A Two-Biomarker Model Predicts Mortality in the Critically Ill with Sepsis

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Abstract

Rationale:

Improving the prospective identification of patients with systemic inflammatory response syndrome (SIRS) and sepsis at low risk for organ dysfunction and death is a major clinical challenge.

Objectives:

To develop and validate a multibiomarker-based prediction model for 28-day mortality in critically ill patients with SIRS and sepsis.

Methods:

A derivation cohort (n = 888) and internal test cohort (n = 278) were taken from a prospective study of critically ill intensive care unit (ICU) patients meeting two of four SIRS criteria at an academic medical center for whom plasma was obtained within 24 hours. The validation cohort (n = 759) was taken from a prospective cohort enrolled at another academic medical center ICU for whom plasma was obtained within 48 hours. We measured concentrations of angiopoietin-1, angiopoietin-2, IL-6, IL-8, soluble tumor necrosis factor receptor-1, soluble vascular cell adhesion molecule-1, granulocyte colony-stimulating factor, and soluble Fas.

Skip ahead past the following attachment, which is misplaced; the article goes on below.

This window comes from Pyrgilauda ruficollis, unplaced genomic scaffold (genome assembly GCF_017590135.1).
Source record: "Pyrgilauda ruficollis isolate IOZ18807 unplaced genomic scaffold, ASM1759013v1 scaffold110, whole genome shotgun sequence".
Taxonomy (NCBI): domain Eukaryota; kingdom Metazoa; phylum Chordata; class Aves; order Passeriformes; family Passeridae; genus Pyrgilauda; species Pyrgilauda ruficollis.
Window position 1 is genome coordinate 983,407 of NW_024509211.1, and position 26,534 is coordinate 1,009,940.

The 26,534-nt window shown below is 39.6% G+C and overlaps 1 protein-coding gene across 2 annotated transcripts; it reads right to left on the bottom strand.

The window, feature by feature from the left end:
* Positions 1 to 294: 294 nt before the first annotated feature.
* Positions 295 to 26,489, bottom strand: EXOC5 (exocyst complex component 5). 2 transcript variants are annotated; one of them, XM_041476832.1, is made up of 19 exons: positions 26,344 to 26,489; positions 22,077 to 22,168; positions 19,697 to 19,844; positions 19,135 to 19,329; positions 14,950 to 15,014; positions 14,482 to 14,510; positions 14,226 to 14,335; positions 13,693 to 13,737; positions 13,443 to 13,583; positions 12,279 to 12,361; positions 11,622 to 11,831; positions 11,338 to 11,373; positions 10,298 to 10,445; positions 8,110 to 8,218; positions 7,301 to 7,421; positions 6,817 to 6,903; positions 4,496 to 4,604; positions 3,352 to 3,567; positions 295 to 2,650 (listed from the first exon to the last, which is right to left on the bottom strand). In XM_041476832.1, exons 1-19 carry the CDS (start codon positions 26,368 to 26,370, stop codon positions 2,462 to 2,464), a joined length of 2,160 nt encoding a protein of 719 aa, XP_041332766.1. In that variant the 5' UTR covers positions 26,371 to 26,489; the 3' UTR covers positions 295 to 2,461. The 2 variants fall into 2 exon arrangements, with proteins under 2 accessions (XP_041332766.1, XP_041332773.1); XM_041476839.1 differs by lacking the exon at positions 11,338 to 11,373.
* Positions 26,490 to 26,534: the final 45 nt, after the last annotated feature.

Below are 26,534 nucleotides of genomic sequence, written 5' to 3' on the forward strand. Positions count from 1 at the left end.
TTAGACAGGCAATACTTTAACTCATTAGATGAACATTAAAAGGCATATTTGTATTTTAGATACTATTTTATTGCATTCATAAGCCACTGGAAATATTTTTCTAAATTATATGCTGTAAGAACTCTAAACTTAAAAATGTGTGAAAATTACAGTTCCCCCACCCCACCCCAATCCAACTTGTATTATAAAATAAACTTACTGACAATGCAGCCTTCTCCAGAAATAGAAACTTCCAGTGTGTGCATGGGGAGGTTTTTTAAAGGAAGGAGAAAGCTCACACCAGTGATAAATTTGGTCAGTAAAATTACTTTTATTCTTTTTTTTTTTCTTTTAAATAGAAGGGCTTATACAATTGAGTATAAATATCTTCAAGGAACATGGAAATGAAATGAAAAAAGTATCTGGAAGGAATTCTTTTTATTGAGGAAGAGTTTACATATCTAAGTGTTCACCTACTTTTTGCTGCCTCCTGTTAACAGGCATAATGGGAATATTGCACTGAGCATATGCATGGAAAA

Measurements and Main Results:

We identified a two-biomarker model in the derivation cohort that predicted mortality (area under the receiver operator characteristic curve [AUC], 0.79; 95% confidence interval [CI], 0.74-0.83). It performed well in the internal test cohort (AUC, 0.75; 95% CI, 0.65-0.85) and the external validation cohort (AUC, 0.77; 95% CI, 0.72-0.83). We determined a model score threshold demonstrating high negative predictive value (0.95) for death. In addition to a low risk of death, patients below this threshold had shorter ICU length of stay, lower incidence of acute kidney injury, acute respiratory distress syndrome, and need for vasopressors.

Conclusions:

We have developed a simple, robust biomarker-based model that identifies patients with SIRS/sepsis at low risk for death and organ dysfunction.

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